Seeking a solution, Western diplomats involved in the talks in Vienna said that over the past five days the parties had brokered a separate political deal with Iran that could help close the investigation, provided that Iran cooperates.
According to a senior Western official, this agreement will see the Board of Governors of the IAEA, composed of 35 members, adopt a resolution closing the investigation into nuclear materials, if Tehran provides answers on the origin of the traces of uranium found. credible by the IAEA.
This deal will essentially be an updated version of a similar deal that was struck with Iran and brokered by Britain, France and Germany in March.
Solutions to nuclear issues
Over the past five days, negotiators also hammered out solutions to « technical issues » that had been left open in the final draft text that will reinstate the JCPOA.
One concerns details of the reinstallation of cameras that were used to monitor Tehran’s compliance with the JCPOA and which Iran disabled in June in retaliation for censorship by the IAEA Board of Governors.
Another technical nuclear issue apparently relates to the small amount of 60% enriched uranium that has been converted and irradiated and cannot be shipped out of Iran due to high radioactivity. Under the JCPOA, all highly enriched uranium must be shipped out of the country.
According to a senior Western official familiar with the matter, the final draft text contains possible solutions to both problems.
Iran waives delisting for now
Another major obstacle that delayed a final agreement for many months was Iran’s request to remove the Islamic Revolutionary Guard Corps, a powerful branch of the Iranian military, from the list of foreign terrorist organizations of the States. -United. President Joe Biden has insisted he will keep the IRGC under sanctions for now.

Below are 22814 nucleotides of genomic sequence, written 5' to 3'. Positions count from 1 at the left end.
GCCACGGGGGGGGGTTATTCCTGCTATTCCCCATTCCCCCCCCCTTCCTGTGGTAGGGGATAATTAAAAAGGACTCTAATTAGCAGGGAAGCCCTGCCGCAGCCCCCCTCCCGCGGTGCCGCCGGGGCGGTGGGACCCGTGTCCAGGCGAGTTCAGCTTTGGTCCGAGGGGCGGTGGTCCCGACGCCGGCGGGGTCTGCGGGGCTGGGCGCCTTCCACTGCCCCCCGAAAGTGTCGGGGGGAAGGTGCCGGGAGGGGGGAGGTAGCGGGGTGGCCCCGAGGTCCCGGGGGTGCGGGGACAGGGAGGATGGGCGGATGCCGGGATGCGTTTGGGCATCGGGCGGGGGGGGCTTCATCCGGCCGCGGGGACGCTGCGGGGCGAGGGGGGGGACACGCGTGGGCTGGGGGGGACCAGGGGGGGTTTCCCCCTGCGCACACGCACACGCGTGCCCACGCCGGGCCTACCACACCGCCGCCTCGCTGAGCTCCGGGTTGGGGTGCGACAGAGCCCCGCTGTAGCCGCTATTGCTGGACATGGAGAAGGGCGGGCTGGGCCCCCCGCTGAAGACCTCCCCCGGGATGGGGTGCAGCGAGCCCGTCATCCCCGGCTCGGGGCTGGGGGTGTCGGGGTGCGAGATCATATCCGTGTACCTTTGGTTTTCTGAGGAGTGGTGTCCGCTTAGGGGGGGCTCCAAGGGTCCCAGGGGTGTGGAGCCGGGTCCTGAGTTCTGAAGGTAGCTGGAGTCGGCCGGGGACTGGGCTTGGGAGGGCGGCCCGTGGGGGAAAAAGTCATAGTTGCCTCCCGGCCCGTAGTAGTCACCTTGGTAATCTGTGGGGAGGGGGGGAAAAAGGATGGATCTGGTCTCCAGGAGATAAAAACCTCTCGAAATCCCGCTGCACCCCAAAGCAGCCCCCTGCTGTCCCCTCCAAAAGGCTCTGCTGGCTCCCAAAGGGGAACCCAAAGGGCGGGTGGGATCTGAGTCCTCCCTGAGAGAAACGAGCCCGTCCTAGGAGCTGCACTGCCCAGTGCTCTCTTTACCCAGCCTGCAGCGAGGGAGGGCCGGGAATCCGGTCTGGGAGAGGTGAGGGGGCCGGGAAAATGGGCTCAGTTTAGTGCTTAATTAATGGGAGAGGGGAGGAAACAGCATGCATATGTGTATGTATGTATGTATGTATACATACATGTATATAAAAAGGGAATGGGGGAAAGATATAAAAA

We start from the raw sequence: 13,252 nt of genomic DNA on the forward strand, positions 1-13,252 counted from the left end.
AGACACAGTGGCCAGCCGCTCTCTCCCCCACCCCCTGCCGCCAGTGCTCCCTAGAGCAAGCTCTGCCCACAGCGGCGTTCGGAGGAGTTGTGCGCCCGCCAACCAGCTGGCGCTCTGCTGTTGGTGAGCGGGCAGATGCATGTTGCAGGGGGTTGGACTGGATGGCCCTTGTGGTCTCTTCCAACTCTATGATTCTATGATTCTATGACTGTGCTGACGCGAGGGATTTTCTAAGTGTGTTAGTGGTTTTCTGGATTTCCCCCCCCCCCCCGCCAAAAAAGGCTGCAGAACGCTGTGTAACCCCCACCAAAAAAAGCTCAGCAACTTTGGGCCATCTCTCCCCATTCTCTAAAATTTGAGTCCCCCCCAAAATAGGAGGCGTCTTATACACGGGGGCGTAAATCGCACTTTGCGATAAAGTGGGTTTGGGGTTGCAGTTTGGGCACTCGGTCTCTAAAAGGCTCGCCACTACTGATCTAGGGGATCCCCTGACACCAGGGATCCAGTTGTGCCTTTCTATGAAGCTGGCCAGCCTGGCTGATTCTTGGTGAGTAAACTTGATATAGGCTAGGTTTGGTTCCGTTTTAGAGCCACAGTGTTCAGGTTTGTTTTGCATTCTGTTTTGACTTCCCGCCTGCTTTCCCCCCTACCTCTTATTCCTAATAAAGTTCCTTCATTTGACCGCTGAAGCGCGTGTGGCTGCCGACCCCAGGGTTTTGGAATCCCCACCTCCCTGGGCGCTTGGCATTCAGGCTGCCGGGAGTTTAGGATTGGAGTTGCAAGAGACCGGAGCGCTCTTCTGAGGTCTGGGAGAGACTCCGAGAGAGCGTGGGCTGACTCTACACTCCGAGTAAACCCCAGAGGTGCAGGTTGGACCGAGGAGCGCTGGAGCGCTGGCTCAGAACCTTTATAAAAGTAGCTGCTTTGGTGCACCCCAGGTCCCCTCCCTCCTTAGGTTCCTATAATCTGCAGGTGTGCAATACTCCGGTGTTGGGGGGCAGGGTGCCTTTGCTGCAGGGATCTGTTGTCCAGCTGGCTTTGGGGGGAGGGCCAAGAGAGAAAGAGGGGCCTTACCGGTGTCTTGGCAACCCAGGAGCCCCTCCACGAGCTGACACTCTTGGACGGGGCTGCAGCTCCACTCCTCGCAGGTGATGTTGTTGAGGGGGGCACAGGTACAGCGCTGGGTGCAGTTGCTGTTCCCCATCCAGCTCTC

The terrorist designation was imposed by former President Donald Trump in 2019, in addition to numerous other terrorism and human rights sanctions against Iranian institutions and individuals unrelated to the nuclear program.
According to a senior EU diplomat, Tehran agreed to shelve the request and discuss the issue in future in direct talks with Washington.
Iran has also demanded legal guarantees from the United States that it will not back down from a future nuclear deal. The Biden administration has repeatedly stressed that it will meet its obligations under the deal but cannot provide guarantees to future administrations.
The negotiators have therefore drawn up economic guarantees that will give Iran the possibility of reaping financial benefits from the agreement – even if a new American administration were to withdraw from the pact again. One such assurance that negotiators are working out is the temporary continuation of contracts for companies doing business in Iran.
A renewed deal would allow Iran to freely sell its oil on world markets and regain access to its frozen assets, worth an estimated $100 billion.
While Iran has been able to sell some of its oil – mostly to China – despite sanctions, a revived nuclear pact would allow Iran to export about 1 million barrels a day above current exports, according to Henry Rome, Senior Analyst at Eurasia. Band.
« If oil is trading at $100 a barrel, that’s $3 billion in additional revenue per month on top of existing exports, » Rome said.